There’s been a lot of chatter lately about the need for parents to let their children fail. The argument is that failure in the form of “natural consequences” allows kids to learn independence and accept responsibility for their actions. Children whose parents come to their rescue over every challenging assignment or forgotten textbook won’t likely acquire the skills to be self-sufficient until they’re on their own, and then the failures will be much more difficult to swallow.
They could come in the form of lost scholarships, employment terminations, and relationships gone bad. Clearly, it’s better to let children fail now while in our care than later when they’re expected to go it alone. This is possibly the best advice a parent can take, except for when it comes to one area—the Internet. Helicopter parenting may be all wrong in nearly every other aspect of a child’s life, but when it comes to the web, it’s essential. Why? Because online, the stakes are just too high. Irresponsible web use can result in kids being cyberbullied, stalked, or exploited, and even if they escape these worst case scenarios, there are other, more common concerns to think about such as online privacy and reputation management. So go ahead, be overprotective when it comes to your kids’ web use. Not sure where to start? Consider these tips.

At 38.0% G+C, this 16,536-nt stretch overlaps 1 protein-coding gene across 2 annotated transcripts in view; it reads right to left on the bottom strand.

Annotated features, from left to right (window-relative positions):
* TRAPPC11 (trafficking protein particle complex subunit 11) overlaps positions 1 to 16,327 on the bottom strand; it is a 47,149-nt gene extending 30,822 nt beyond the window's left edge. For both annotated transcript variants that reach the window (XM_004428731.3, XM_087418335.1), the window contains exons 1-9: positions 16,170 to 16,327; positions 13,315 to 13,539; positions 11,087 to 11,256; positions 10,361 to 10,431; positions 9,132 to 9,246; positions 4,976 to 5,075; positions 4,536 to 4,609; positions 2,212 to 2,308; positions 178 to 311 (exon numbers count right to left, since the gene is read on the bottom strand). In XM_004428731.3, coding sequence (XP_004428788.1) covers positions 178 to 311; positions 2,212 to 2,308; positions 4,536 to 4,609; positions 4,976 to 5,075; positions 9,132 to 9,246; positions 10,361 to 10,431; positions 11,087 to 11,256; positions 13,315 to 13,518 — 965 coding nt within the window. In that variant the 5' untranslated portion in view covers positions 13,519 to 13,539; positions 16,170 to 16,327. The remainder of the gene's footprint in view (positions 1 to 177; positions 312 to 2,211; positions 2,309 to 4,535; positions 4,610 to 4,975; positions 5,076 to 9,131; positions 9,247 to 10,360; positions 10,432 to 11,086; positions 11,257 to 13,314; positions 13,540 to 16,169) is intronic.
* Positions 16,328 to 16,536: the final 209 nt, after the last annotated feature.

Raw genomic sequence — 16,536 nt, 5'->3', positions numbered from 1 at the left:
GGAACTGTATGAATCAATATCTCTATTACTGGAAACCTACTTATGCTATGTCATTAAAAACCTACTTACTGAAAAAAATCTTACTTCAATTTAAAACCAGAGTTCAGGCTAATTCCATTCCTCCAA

Monitor, don’t spy
Not many people enjoy being spied on, and kids are no exception. Spying is a deceptive act and one that could erode the trust you’ve worked hard to establish with your child. Instead of playing detective, be upfront about your decision to monitor your kid’s online activities. Explain to your child why it’s necessary and stand your ground. No matter how mature or responsible, kids aren’t ready to navigate the web on their own.
Since natural consequences aren’t an option when it comes to the web, it’s important that you empower your child with knowledgeof online safety. Talking to them about how to stay away from trouble online needs to be an ongoing conversation, not a one-off discussion.
Create an online presence
Banning your kid from the Internet is not only virtually impossible; it’s also a bad idea. Colleges and employers are increasingly relying on Google to do their vetting for them, so your kid needs to have a space of his own online. Help your child build a website and/or social media profile that highlights his or her hobbies, interests, and accomplishments. Doing so will be a bonding experience for the two of you and will teach your child the importance of putting his or her best foot forward online. Failure can be an excellent teaching tool when it comes to grades and the like, but failing on the Web can have serious repercussions for your child’s safety and reputation. After all, the real permanent record is online.
Why Parents Need to Let Their Child Fail http://www.theatlantic.com/national/archive/2013/01/why-parents-need-to-let-their-children-fail/272603/
Are We Raising a Generation of Helpless Kids? http://www.huffingtonpost.com/Mickey-goodman/are-we-raising-a-generati_b_1249706.html